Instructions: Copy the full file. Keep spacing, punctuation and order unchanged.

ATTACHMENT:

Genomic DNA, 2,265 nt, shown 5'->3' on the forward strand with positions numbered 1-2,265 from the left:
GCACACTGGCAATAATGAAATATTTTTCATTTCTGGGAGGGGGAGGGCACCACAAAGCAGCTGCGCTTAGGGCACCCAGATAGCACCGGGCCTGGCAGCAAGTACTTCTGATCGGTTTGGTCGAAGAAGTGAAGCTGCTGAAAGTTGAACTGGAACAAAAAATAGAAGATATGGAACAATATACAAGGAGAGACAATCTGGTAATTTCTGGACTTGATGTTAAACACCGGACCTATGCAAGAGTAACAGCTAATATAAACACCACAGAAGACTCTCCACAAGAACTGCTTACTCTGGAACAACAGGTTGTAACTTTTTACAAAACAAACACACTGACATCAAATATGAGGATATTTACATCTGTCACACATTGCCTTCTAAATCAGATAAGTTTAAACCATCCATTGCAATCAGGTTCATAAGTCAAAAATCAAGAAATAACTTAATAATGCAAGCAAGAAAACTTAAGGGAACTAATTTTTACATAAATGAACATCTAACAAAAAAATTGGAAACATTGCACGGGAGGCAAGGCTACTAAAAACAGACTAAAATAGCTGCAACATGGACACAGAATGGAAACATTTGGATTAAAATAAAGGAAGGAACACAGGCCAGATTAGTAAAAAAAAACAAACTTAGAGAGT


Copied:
Genomic DNA, 2,265 nt, shown 5'->3' on the forward strand with positions numbered 1-2,265 from the left:
GCACACTGGCAATAATGAAATATTTTTCATTTCTGGGAGGGGGAGGGCACCACAAAGCAGCTGCGCTTAGGGCACCCAGATAGCACCGGGCCTGGCAGCAAGTACTTCTGATCGGTTTGGTCGAAGAAGTGAAGCTGCTGAAAGTTGAACTGGAACAAAAAATAGAAGATATGGAACAATATACAAGGAGAGACAATCTGGTAATTTCTGGACTTGATGTTAAACACCGGACCTATGCAAGAGTAACAGCTAATATAAACACCACAGAAGACTCTCCACAAGAACTGCTTACTCTGGAACAACAGGTTGTAACTTTTTACAAAACAAACACACTGACATCAAATATGAGGATATTTACATCTGTCACACATTGCCTTCTAAATCAGATAAGTTTAAACCATCCATTGCAATCAGGTTCATAAGTCAAAAATCAAGAAATAACTTAATAATGCAAGCAAGAAAACTTAAGGGAACTAATTTTTACATAAATGAACATCTAACAAAAAAATTGGAAACATTGCACGGGAGGCAAGGCTACTAAAAACAGACTAAAATAGCTGCAACATGGACACAGAATGGAAACATTTGGATTAAAATAAAGGAAGGAACACAGGCCAGATTAGTAAAAAAAAACAAACTTAGAGAGT